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Richard N.
09-10-2005, 03:03 PM
I think that this could be the first Jazz entry in The Academy :D

In the GPO chat on Friday (Sept 9th) the subject of Jazz symphonies and extended forms came up.

I am no scholar, but I would like to recommend an album called "The Way Up" by the Pat Metheny Group as a superlative example of an extended Jazz composition/performance. It is a continuous piece lasting 68' 10" (although marked as 4 separate tracks on the cd for navigation purposes).

I was fortunate enough to see this performed live by the group and was awed by the emotional power of the piece.

It would be great if anyone would like to discuss this composition/recording here in The Academy.

:)

DPDAN
09-10-2005, 03:27 PM
Richard, Pat Metheny is my favorite guitarist, beside Karl Garrett :)

I am ashamed of myself for not having bought this CD yet. I have mnot even heard the whole thing. His sounds along with Lyle Mays are to die for.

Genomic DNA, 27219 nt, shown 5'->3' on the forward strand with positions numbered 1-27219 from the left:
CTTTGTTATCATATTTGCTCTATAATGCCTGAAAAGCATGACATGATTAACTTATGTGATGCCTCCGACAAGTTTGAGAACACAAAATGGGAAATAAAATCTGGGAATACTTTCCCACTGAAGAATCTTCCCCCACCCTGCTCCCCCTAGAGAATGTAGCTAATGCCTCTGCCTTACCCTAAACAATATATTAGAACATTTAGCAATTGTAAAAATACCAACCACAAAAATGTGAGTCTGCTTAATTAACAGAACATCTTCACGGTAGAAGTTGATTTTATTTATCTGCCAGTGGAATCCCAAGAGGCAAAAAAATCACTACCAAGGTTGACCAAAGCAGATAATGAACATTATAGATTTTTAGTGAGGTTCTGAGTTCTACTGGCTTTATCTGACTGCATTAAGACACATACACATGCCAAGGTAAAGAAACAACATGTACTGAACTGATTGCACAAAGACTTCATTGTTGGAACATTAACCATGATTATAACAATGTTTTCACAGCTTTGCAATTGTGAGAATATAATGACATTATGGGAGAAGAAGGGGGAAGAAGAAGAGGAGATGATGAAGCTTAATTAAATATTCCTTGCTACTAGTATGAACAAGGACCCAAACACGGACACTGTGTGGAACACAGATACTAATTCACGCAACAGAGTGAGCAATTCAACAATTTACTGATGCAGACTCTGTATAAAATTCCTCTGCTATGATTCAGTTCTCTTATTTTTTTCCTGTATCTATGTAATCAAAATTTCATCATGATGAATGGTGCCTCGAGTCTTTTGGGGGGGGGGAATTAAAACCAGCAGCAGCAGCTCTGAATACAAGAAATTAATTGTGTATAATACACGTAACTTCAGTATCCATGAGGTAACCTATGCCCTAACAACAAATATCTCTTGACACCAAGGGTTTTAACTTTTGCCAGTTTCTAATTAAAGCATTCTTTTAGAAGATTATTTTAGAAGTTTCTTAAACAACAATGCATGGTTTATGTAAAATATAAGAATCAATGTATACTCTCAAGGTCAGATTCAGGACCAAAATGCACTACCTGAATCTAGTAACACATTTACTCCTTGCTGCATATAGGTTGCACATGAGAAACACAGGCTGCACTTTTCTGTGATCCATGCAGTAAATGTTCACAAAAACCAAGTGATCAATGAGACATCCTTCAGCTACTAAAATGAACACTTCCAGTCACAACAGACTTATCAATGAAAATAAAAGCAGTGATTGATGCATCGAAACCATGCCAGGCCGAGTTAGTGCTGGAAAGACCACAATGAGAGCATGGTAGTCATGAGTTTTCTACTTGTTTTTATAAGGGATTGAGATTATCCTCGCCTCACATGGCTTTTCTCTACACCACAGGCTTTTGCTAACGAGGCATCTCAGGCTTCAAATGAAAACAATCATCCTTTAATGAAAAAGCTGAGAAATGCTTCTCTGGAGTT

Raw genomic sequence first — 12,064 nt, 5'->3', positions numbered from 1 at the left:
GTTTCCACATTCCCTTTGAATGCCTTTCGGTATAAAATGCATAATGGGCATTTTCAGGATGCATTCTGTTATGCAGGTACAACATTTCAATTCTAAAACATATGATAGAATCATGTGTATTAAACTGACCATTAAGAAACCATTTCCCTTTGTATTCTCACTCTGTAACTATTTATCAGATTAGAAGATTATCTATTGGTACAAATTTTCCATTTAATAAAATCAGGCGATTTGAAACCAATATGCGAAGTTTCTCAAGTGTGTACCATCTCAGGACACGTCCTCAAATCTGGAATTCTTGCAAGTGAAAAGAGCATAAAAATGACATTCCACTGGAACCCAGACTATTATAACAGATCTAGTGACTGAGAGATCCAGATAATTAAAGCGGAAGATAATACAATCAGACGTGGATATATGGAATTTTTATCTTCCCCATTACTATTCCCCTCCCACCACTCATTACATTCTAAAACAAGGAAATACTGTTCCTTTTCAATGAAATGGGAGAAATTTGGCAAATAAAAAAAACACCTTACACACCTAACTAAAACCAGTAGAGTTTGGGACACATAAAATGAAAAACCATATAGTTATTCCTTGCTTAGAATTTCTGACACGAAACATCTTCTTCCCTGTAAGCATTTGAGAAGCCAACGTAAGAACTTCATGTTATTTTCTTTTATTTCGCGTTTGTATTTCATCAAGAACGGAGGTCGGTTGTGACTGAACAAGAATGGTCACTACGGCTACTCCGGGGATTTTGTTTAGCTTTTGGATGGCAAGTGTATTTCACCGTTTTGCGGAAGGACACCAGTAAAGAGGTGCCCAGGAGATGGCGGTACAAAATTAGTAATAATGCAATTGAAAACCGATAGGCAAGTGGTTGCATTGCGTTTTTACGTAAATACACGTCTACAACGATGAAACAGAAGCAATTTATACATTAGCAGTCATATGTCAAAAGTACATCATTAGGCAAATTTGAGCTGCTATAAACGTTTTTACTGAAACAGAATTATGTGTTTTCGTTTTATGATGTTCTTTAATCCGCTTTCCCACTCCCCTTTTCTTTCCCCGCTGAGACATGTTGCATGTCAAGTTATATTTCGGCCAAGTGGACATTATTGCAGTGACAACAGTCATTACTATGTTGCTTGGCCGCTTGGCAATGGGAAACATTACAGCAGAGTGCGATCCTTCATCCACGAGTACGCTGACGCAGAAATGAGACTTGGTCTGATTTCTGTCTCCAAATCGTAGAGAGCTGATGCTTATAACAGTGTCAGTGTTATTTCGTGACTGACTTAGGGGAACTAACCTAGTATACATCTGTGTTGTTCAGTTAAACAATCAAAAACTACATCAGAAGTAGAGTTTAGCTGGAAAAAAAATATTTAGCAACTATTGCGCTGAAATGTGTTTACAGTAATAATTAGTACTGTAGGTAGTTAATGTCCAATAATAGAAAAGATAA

His style has been very influencial in my mixing through the years,,,, depending of course on the music. :)

Dan

Richard N.
09-10-2005, 03:43 PM
Dan,

I think that I have learned more about chord structures/usage from Pat's music than anyone or anything else - there is a freedom there that would appear to follow no pattern other than simply sounding great. Very liberating!

For someone like me who was brought up on Big Band music, I found the Bob Curnow album of Metheny's music an excellent introduction to his work. (the Curnow cd was also the route that Mrs N. took which ended up with her being besotted with Pat's work). Are you aware of this album?

I urge you to listen to "The Way Up":) I would love to hear your impressions of this work which is essentially built from a theme of only three or four notes.

efreitag
09-10-2005, 04:30 PM
For discussing "extended Jazz forms" I also recommend listening to Kenny Wheeler´s "Music for Large and Small Ensembles"! Completely different approach than Metheny´s "Way up" (and Curnow´s, both being extraordinary CDs).

CallMeZoot
09-10-2005, 05:01 PM
Check out Ornette Coleman's "Skies of America," kind of a free jazz concerto for sax and orchestra.

Also Mingus's "The Black Saint and the Sinner Lady," an extended dance (or theatre?) piece for a small jazz ensemble.

The Gil Evans/Miles Davis collaborations (Sketches of Spain, Concierto De Aranjuez, etc.), and also "Aura," by some Scandinavian dude, played by Miles Davis and an ensemble. All good examples of larger-scale jazz.

There's a piece called Channel 1 Suite--I forget who wrote it, but it was a Buddy Rich Band piece--and it's a large scale piece for big band.